The death of a long-time, part-time professor in Pittsburgh is gathering the attention of instructors nationwide. The trend of relying on part-time faculty has been in the works for decades, and Margaret Mary Vojtko's story is seen by some as a tragic byproduct.

Last spring, months before her death, Vojtko showed up at a meeting between adjunct professors at Duquesne University and the union officials who had been trying to organize them. The professors are trying to organize a union affiliated with the United Steelworkers.

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6:25am

Sat September 7, 2013
Education

New School Year Brings Sequestration Pain For Many Districts

Originally published on Sat September 7, 2013 8:39 pm

A student at Red Lake High School starts the 2005 school year following a shooting the year before in which eight people were killed. Because of sequestration, the district is not able to keep on staff a school psychologist brought in after the shootings.
Ann Heisenfelt AP

The superintendent of the Lancaster, Pa., school district is meeting with teachers and staff at George Washington Elementary. It's the start of a new school year, and he's trying to sound upbeat about the district's finances.

"We continue to lose 5 and 10 percent of budgets each year," Pedro Rivera tells them. "And our overall goal is to make those plans and stretch out dollars to not impact you, because no kids should go without. Right?"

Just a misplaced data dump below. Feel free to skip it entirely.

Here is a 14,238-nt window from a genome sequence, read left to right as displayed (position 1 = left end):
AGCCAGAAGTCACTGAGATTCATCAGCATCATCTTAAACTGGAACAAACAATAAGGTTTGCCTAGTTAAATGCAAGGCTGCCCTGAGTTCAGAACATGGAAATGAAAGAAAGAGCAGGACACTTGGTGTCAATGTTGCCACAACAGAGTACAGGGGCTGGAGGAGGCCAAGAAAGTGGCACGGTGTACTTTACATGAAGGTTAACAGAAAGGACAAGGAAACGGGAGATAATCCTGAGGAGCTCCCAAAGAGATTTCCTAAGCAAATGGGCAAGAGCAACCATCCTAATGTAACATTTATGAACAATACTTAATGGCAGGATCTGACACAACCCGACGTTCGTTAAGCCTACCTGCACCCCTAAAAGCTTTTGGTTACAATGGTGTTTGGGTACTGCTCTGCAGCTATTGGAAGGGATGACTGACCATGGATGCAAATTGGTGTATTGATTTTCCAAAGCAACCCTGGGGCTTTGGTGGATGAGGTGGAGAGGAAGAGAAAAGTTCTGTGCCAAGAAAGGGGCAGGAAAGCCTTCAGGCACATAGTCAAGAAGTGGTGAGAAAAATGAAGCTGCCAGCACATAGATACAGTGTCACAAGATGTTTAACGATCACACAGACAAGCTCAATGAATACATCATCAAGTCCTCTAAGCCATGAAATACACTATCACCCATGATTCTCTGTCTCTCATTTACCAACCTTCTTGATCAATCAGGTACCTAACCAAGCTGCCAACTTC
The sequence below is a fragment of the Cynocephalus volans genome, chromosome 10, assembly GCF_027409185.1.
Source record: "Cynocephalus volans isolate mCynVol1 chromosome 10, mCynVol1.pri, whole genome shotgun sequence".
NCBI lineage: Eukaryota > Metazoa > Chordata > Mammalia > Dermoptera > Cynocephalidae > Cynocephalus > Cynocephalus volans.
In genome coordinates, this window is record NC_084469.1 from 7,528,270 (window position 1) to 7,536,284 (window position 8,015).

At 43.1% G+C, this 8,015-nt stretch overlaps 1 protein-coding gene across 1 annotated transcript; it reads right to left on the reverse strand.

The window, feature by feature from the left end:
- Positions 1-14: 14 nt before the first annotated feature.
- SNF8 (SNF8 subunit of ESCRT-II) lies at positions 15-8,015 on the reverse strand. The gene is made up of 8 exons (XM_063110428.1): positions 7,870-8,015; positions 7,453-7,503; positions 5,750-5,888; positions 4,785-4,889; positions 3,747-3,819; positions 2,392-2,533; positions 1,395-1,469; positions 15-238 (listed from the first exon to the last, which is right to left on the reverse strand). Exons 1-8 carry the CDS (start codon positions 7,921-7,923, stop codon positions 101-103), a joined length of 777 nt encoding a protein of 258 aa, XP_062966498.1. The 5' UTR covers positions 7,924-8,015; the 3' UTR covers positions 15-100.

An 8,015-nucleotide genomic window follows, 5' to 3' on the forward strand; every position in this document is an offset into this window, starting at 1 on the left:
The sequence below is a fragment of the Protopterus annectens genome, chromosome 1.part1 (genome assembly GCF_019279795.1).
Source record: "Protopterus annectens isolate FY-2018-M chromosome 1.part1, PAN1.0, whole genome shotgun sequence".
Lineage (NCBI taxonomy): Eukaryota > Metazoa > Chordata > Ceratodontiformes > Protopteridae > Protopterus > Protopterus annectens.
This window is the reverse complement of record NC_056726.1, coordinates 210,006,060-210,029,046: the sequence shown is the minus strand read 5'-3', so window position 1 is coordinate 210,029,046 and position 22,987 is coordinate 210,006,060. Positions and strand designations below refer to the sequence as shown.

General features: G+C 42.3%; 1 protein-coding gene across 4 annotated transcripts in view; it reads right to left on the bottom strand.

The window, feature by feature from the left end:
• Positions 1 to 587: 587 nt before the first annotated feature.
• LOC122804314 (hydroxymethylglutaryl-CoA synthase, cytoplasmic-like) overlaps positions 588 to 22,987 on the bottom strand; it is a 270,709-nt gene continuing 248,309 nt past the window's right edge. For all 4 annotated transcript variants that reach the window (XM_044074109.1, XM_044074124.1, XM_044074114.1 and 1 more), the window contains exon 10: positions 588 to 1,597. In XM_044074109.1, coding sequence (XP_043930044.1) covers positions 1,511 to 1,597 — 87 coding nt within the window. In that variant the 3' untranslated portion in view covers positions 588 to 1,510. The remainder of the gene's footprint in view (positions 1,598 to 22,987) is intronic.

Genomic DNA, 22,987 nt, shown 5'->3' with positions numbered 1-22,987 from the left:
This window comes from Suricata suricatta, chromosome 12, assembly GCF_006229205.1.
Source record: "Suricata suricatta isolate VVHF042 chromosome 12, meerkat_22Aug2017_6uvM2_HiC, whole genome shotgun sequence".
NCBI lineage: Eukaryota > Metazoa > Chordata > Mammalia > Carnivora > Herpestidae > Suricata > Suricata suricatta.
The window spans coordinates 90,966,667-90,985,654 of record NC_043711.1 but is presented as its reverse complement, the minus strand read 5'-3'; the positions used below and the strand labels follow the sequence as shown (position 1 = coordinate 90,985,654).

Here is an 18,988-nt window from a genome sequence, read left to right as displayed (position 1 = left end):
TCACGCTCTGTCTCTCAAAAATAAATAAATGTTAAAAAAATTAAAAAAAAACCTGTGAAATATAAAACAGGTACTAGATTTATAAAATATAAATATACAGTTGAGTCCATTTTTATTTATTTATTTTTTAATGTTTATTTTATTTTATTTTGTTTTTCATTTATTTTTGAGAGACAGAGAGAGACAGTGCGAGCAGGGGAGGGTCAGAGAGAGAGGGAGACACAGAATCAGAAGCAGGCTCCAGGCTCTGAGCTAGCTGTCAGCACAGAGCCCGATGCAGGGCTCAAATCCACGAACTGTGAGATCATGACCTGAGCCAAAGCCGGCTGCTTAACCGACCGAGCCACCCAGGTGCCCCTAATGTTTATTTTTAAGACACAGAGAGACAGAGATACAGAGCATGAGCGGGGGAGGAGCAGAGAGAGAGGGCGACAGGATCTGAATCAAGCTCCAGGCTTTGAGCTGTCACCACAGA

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5:08pm

Thu August 22, 2013
Education

Do The Data Exist To Make A College-Rating System Work?

Originally published on Thu August 22, 2013 6:46 pm

President Obama delivers a speech on education at the University of Buffalo on Thursday.
Jewel Samad AFP/Getty Images

President Obama unveiled a plan on Thursday that would, for the first time, tie federal student aid to a new rating system for colleges and universities. While the president's message that higher education costs should be reined in was simple enough, the sweeping proposal is anything but.

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5:22pm

Tue August 20, 2013
Education

What's Behind The Turnaround At Miami Public Schools?

Transcript

MELISSA BLOCK, HOST:

For years, Miami-Dade County Public Schools faced problems common to many urban schools: low attendance, high dropout rates, poor grades. But since 2008, Alberto Carvalho has been in charge of the nation's fourth largest school district, and there've been some noticeable improvements in Miami schools. More students are graduating, fewer are dropping out, test scores are up and the district's budget crisis has faded.

NPR's Claudio Sanchez has this profile of the man some call a miracle worker.

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5:03pm

Tue July 16, 2013
Education

The Charter School Vs. Public School Debate Continues

Originally published on Tue July 16, 2013 8:00 pm

The latest study says kids learn better in charter schools than in public schools. But even charter school supporters question the study and its methods of research.
iStockphoto.com